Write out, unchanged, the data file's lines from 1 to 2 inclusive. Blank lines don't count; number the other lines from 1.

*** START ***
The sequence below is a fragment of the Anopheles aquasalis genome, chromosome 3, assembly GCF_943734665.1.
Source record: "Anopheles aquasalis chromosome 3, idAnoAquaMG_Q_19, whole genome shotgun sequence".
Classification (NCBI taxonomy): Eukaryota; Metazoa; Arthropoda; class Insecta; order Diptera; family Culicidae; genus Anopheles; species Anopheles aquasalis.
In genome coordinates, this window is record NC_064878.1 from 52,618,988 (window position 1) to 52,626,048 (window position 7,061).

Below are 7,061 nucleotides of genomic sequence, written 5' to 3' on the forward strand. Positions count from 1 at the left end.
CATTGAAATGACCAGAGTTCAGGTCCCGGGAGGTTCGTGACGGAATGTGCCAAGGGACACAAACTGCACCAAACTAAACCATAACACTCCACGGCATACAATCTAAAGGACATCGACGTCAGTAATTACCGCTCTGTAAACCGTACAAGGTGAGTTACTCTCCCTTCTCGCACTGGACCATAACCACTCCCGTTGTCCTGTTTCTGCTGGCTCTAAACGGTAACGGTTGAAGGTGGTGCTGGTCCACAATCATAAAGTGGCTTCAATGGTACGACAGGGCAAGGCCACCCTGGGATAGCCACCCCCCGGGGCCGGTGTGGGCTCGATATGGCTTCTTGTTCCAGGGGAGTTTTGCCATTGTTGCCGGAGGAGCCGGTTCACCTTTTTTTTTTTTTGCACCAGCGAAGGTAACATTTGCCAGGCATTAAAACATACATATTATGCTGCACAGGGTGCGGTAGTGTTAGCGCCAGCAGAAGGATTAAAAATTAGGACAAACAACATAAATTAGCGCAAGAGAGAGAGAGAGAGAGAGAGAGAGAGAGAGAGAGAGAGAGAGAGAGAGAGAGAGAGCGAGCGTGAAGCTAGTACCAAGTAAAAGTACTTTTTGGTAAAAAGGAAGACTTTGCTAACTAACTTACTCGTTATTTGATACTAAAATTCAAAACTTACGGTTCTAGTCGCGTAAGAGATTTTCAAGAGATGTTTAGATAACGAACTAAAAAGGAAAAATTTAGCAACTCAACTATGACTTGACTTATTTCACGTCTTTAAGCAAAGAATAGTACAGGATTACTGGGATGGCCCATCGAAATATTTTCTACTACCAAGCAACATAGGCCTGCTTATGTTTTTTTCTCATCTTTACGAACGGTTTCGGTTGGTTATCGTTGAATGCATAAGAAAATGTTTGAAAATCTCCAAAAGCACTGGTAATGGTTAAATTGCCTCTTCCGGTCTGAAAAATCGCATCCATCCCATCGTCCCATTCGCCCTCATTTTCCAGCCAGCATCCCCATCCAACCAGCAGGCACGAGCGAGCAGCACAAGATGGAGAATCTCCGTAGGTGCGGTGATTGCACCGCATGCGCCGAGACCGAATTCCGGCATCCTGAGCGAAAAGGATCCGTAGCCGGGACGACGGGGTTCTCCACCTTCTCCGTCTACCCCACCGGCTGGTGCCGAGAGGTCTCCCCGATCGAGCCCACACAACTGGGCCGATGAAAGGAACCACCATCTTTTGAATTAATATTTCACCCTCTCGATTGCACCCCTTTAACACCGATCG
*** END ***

The sequence below is a fragment of the Anopheles aquasalis genome, chromosome 3, assembly GCF_943734665.1.
Source record: "Anopheles aquasalis chromosome 3, idAnoAquaMG_Q_19, whole genome shotgun sequence".